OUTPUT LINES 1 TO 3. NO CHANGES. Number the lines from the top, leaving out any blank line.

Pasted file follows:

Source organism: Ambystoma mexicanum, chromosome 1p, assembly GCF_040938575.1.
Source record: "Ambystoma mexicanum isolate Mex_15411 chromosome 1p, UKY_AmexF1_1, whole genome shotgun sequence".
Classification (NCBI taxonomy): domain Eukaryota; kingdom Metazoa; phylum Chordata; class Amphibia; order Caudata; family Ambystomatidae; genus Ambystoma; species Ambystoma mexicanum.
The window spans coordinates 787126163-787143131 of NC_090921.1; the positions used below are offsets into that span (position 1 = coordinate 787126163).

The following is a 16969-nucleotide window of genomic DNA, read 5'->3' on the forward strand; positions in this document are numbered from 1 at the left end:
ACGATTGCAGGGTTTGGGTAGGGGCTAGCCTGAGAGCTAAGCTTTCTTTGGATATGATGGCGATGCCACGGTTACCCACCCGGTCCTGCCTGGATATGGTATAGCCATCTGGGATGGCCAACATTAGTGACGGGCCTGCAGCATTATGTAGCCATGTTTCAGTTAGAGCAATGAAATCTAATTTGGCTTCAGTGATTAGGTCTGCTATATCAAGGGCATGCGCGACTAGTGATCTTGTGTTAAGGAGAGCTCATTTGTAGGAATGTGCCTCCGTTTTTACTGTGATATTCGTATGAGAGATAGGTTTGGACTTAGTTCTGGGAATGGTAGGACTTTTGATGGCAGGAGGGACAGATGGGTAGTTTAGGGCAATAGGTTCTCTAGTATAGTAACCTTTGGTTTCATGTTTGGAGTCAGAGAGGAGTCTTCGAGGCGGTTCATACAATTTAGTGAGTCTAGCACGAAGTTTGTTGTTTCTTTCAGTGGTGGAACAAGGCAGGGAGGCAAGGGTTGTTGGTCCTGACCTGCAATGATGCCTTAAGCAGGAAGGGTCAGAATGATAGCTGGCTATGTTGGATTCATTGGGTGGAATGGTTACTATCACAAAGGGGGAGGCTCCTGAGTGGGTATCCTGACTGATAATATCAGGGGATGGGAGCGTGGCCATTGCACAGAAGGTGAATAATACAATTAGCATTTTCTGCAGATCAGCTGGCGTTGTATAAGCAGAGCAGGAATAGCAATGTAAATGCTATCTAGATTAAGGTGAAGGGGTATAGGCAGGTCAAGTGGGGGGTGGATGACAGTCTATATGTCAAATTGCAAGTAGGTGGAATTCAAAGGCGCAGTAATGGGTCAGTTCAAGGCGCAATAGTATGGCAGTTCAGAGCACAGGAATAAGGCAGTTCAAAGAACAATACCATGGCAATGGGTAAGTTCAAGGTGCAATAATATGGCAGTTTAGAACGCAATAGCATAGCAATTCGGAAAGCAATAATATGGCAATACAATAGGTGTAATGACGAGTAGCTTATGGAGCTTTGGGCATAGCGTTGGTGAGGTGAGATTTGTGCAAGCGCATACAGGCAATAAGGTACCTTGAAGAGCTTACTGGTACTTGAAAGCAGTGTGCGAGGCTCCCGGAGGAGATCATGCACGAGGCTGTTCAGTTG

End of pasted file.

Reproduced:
Source organism: Ambystoma mexicanum, chromosome 1p, assembly GCF_040938575.1.
Source record: "Ambystoma mexicanum isolate Mex_15411 chromosome 1p, UKY_AmexF1_1, whole genome shotgun sequence".
Classification (NCBI taxonomy): domain Eukaryota; kingdom Metazoa; phylum Chordata; class Amphibia; order Caudata; family Ambystomatidae; genus Ambystoma; species Ambystoma mexicanum.